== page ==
Are You Prepared?
What is CSEPP
In 1985, Congress directed the Army to destroy its entire stockpile of chemical weapons in the safest manner possible. Many of these weapons are 50 years old or older and were built to deter other countries from using chemical weapons of their own against the United States. While the risk of an accident or incident involving the stored chemical is very small, the increasing age of the weapons increases the risk.
The Chemical Stockpile Emergency Preparedness Program (CSEPP) is an outstanding example of partnership among the Department of the Army, FEMA, States, Tribal Nations and local jurisdictions. The common goal among these government agencies is to develop and enhance the emergency preparedness capabilities of the in the unlikely event of a chemical accident at the Blue Grass Army Depot.
10 States, 41 counties, and one Tribal Nation surrounding the eight U.S. Army stockpile sites originally participated in CSEPP. The eight States that hosted installations with chemical stockpiles were: Alabama, Arkansas, Colorado, Indiana, Kentucky, Maryland, Oregon, and Utah. Two additional States, Illinois and Washington, also participated in the program because of their borders’ proximity to the stockpiles in Indiana and Oregon, respectively. The Confederated Tribes of the Umatilla Reservation in Oregon also actively participated in the program. Thirteen (13) counties were in Immediate Response Zones, the areas closest to where the chemical agents are stored and generally within approximately a ten-mile radius. Twenty-five counties were in Protective Action Zones, beginning at the outer edge of the Immediate Response Zones and extending to a distance of between six and 31 miles. The remaining three counties were designated as host counties, which lie outside the Immediate Response Zones and Protective Action Zones. Now only two states, Kentucky and Colorado remain in the program.
In Kentucky, Madison County and Estill County are classified as Immediate Response Zones (IRZ), Clark, Estill, Fayette, Garrard, Jackson, Powell and Rockcastle are classified as Protective Action Zones (PAZ), and Jessamine and Laurel are classified as Host counties.
CSEPP is administered through the States. Funds are distributed to the States under Cooperative Agreements, based upon a negotiated work plan between the States and FEMA Regional Offices. Under the agreements, each State identifies needs, develops proposed projects to meet those needs, requests funds, and disburses those funds at the State level and to local governments. CSEPP focuses on providing the personnel, equipment, and training necessary to establish a response infrastructure that enables emergency managers to quickly alert the public, manage the response, and communicate with the public, the media, and emergency responders. Equally important is public awareness of what to do in the event of an incident.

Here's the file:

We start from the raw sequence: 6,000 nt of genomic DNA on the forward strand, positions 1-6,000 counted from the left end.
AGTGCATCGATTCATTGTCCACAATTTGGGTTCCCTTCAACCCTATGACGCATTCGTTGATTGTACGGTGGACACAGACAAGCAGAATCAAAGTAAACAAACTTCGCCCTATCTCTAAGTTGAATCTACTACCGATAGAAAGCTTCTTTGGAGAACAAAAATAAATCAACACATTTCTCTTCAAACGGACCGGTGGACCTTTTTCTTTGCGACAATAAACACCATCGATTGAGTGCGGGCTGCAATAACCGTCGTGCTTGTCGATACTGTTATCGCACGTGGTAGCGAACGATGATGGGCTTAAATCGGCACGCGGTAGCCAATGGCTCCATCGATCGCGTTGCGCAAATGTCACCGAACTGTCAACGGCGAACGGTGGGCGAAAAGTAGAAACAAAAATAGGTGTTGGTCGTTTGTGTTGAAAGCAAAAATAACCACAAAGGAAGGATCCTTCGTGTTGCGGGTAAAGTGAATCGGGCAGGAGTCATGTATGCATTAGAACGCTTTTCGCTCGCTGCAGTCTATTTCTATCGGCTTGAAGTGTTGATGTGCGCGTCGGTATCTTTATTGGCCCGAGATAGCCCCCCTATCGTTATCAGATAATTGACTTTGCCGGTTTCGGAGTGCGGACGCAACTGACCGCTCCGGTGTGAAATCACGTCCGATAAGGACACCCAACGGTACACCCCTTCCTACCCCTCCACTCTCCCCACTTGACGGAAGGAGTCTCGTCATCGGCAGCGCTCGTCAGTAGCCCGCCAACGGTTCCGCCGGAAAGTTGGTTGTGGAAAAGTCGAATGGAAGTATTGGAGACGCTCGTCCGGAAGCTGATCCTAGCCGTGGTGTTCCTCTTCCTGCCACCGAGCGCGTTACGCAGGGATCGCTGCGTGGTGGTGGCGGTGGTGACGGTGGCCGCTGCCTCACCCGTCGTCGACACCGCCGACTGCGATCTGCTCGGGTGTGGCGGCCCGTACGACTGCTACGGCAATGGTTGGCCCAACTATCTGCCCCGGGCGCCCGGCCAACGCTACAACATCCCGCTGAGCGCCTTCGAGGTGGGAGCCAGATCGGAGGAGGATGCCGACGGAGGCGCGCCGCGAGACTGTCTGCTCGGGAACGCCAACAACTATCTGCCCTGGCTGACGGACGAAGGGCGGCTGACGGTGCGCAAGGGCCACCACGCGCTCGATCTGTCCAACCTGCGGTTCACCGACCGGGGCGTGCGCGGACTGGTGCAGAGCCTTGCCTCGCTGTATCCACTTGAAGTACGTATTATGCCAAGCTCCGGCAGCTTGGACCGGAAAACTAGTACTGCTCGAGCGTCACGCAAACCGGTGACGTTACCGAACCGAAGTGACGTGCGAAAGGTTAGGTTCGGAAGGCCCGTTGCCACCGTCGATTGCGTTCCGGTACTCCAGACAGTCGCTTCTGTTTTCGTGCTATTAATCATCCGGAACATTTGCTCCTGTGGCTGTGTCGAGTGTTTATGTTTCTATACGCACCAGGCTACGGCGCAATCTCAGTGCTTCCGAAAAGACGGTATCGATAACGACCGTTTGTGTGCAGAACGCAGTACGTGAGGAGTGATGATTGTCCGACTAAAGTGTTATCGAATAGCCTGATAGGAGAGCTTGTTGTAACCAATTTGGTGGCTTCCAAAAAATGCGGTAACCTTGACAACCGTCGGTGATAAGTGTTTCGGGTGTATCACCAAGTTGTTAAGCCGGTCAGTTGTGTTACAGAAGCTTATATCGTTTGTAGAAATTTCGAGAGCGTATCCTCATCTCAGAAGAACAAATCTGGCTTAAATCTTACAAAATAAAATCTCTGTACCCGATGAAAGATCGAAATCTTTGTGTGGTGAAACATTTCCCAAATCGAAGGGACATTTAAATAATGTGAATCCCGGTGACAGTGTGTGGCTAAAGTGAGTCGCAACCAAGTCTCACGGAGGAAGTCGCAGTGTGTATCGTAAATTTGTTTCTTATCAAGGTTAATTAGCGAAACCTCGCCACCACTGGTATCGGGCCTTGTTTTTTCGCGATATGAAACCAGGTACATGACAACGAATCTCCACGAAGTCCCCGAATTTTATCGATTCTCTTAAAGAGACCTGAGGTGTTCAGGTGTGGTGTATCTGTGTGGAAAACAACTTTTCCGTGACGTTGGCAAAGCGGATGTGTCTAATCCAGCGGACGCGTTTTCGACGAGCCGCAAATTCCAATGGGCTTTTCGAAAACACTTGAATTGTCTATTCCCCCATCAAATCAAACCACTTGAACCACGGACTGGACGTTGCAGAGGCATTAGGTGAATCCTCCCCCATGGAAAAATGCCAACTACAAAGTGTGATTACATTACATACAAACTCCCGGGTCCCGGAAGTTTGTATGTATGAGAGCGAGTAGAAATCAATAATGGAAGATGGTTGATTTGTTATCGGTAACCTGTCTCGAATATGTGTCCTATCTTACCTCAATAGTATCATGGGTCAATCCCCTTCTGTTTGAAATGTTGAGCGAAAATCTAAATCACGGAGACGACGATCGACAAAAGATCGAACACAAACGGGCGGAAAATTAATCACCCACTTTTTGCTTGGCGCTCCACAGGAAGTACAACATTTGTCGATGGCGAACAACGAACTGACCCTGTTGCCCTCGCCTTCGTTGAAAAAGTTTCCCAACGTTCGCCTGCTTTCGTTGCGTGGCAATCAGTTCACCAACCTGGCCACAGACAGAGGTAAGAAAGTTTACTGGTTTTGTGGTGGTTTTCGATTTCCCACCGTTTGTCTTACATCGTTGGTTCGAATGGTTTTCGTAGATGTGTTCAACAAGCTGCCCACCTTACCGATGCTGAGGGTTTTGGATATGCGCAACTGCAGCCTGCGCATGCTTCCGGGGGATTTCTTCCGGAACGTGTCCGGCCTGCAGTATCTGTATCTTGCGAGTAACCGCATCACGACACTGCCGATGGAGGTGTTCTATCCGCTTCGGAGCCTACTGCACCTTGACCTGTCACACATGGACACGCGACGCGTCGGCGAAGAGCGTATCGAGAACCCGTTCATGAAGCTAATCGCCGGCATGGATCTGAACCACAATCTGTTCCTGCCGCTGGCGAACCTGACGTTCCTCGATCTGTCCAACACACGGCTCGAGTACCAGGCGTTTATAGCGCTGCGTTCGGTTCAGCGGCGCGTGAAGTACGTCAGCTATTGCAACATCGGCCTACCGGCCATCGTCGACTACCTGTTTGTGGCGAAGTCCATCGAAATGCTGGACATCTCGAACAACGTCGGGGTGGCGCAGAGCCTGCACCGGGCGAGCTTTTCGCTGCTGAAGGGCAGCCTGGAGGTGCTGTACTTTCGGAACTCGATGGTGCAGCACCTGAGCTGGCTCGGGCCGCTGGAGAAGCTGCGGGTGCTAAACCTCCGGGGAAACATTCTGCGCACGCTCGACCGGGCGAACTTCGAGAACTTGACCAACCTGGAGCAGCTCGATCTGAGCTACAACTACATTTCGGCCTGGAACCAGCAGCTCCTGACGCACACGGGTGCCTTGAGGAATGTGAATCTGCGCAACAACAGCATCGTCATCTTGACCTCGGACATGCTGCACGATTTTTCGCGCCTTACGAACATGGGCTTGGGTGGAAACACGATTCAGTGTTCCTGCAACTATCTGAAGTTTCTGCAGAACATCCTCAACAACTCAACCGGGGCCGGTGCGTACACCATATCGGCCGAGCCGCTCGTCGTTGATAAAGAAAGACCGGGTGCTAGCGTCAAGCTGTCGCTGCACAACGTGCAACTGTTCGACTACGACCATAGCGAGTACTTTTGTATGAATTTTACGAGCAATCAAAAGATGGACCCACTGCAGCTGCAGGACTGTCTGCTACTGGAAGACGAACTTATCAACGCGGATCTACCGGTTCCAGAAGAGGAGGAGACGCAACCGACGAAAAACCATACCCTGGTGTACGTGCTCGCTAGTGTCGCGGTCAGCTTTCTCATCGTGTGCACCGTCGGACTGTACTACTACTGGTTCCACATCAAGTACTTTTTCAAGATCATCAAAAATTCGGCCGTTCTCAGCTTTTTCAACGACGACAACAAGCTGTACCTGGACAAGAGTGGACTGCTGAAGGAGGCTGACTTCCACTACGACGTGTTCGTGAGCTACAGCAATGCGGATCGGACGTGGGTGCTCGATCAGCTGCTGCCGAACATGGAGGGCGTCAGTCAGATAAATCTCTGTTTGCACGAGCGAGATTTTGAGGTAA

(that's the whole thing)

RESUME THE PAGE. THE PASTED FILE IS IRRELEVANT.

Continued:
Since the beginning of the program, CSEPP communities have made significant progress and our communities are included amongst those best prepared in the nation.
The Blue Grass Chemical Activity, which is located on the Blue Grass Army Depot, near Richmond, Kentucky, has the responsibility for the storage, monitoring and eventual destruction of all chemical munitions stored there.
The three types of chemical agents stored at Blue Grass Chemical Activity include a blister agent, known as “mustard”, which began arriving in the 1940’s, and two nerve agents, GB and VX that began arriving in the 1960’s. The “mustard” blister agent is designed to incapacitate personnel while GB and VX, which are nerve agents, are designed to cause death.
All chemical munitions are stored in concrete bunkers covered with several feet of earth and called igloo’s. These “igloos” are in a high security area behind multiple razor wired fences with an around – the – clock armed security force authorized to use deadly force. The three liquid chemical agents are stored in different types of munitions. The agents are primarily contained in 155mm and 8” projectiles as well as M55 115mm rockets. The rockets contain either GB or VX agent and are fully assembled with agent, bursting charges, rocket propellant, rocket motors and igniters.